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Mr. Daniel Fawcett
Executive Vice President
By enacting the program access provisions of the 1992 Cable Act, Congress kickstarted competition in the video marketplace. Congress recognized that new entrants need programming to survive, and that incumbent cable operators had sufficient market power to "kill competition" by withholding key vertically integrated programming. But it also recognized the value of exclusives - especially when used by new entrants to differentiate themselves from their incumbent competitors. Congress thus restricted only incumbent cable operators' exclusive arrangements with programmers they owned. It allowed other exclusives that would promote competition and serve the public interest.
Because of the program access statute, DIRECTV was able to provide the first competitive choice to the incumbent cable operators. The statute gave DIRECTV access to must-have programming that cable would otherwise have withheld, but also permitted DIRECTV to differentiate itself through arms-length negotiated exclusive deals, such as The NFL Sunday Ticket. The end result: precisely what Congress envisioned - a vibrant competitive marketplace and more choice and better service for consumers. Rather than raising antitrust concerns, the NFL Sunday Ticket has helped promote competition in a market that, for years, had none at all.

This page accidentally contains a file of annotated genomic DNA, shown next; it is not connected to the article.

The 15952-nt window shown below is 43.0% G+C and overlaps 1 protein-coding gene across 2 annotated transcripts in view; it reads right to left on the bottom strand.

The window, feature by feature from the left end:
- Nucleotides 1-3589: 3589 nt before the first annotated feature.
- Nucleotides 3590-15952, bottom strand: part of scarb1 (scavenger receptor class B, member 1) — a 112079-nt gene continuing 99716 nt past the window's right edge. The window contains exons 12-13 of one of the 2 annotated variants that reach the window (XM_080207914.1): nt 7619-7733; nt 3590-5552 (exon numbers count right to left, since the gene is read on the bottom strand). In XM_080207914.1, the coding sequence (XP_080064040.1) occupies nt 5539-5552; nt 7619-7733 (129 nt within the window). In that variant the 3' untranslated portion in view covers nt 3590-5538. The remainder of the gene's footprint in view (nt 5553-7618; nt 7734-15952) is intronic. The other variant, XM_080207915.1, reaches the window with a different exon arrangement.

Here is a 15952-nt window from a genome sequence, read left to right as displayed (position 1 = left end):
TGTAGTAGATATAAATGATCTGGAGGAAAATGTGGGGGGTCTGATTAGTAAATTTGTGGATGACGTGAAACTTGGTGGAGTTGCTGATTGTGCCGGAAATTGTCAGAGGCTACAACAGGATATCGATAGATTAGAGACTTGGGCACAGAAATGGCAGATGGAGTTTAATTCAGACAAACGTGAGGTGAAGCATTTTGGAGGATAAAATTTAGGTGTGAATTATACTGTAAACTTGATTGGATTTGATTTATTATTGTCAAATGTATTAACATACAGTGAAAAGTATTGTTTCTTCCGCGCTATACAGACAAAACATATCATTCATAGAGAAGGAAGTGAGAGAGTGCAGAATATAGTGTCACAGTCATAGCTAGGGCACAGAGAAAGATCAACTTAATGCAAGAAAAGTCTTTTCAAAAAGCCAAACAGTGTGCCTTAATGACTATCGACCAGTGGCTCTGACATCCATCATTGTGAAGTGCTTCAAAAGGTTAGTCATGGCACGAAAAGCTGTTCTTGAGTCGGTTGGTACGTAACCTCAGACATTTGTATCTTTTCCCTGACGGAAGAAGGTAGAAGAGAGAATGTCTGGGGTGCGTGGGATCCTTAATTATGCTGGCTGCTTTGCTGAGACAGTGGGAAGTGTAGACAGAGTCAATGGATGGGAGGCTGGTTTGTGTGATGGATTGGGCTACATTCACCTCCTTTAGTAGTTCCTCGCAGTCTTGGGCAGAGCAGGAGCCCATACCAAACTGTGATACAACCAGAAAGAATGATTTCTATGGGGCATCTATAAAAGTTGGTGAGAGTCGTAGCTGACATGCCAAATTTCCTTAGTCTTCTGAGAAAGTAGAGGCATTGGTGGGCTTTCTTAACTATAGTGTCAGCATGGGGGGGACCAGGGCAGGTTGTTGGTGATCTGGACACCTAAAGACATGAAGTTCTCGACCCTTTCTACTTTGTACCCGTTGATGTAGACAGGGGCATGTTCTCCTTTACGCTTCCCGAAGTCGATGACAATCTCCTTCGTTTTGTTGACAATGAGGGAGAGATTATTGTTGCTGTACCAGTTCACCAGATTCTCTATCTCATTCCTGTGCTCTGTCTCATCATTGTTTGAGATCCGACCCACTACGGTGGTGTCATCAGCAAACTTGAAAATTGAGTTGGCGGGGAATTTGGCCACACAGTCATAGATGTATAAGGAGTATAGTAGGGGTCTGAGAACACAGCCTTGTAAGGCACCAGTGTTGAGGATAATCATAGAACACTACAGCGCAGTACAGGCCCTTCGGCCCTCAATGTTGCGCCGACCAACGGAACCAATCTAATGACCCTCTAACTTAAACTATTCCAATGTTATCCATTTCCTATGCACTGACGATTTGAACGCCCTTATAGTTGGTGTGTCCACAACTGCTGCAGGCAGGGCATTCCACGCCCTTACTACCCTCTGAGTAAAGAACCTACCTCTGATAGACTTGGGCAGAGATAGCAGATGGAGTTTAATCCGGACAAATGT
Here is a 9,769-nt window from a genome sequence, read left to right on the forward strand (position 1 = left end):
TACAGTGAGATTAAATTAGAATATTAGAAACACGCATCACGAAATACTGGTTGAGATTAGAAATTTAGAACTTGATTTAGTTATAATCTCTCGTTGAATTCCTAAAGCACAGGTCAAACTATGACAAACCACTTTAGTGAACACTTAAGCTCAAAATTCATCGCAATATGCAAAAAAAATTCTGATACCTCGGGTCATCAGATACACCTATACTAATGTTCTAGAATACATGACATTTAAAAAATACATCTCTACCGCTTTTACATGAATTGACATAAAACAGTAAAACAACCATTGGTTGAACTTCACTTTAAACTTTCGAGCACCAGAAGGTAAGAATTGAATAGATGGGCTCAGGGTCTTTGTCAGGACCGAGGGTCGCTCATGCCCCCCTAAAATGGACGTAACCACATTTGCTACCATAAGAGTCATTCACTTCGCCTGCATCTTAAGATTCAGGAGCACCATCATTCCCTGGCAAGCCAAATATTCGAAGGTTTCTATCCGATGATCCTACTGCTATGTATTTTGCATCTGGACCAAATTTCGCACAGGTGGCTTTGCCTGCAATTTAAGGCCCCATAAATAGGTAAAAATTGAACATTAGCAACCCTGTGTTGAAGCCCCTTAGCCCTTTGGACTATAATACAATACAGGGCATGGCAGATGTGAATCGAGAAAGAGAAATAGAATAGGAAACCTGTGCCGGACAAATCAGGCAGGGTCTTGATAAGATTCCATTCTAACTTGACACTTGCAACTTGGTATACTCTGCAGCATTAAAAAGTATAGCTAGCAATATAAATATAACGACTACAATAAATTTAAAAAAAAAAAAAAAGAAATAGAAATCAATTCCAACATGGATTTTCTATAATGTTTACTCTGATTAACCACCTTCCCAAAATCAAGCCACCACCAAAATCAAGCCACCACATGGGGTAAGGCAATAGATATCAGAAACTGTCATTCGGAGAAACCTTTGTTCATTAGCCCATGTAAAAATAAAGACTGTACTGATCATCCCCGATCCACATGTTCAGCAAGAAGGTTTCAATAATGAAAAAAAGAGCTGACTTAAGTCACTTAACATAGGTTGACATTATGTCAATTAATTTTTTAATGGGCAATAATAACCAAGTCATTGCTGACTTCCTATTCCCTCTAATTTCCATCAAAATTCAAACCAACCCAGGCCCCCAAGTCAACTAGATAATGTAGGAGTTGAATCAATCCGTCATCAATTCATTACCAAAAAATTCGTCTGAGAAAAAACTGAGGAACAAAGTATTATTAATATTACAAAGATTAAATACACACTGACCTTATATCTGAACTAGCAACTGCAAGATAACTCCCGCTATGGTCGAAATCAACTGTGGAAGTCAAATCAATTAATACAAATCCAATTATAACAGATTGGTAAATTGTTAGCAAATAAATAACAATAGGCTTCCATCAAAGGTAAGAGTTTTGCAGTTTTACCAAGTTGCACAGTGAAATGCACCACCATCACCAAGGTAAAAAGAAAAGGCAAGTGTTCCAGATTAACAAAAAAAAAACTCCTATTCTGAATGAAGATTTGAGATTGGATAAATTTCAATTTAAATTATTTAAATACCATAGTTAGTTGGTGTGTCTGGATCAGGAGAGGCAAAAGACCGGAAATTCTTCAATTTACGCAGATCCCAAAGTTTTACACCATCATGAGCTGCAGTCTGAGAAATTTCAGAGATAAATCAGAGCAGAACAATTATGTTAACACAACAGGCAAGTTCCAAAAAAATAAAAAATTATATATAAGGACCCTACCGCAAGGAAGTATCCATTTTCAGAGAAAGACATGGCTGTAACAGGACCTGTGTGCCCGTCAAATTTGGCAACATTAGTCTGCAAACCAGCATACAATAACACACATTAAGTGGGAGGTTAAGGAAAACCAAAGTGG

The same cannot be said for cable. Unfortunately, in recent years, by consolidating on a regional level, cable operators have found ways to evade the program access provisions and harm competition. They have used the "terrestrial loophole" to deny vertically integrated programming to their satellite competitors in places like Philadelphia and San Diego. They have also imposed substantial arbitrary price increases for home team sports in places like Chicago. This conduct is worlds apart from the out of market NFL package that DIRECTV has used to gain a foothold in the market.
We are therefore eager to work with Congress to close the terrestrial loophole. And we would urge this Committee to investigate the cable industry's abuse of its market power in its control over local sports teams and regional sports networks. Congress should, as it has in the past, encourage fair and competitive means for distributors to differentiate themselves, but it should also put an end to cable's unfair practices that lead to less choice and higher prices for consumers.
Congress helped make this possible by enacting the program access provisions of the 1992 Cable Act. The point of these provisions was to ensure that new entrants challenging the cable monopoly had access to the programming they needed to do so. More specifically, Congress sought to:
Indeed, "the conferees expect[ed] the Commission to address and resolve the problems of unreasonable cable industry practices, including restricting the availability of programming and charging discriminatory prices to non-cable technologies." Congress hoped that, with a level competitive field, new entrants such as DIRECTV could compete on the merits of their offerings, and consumers would benefit from their efforts to win customers from each other.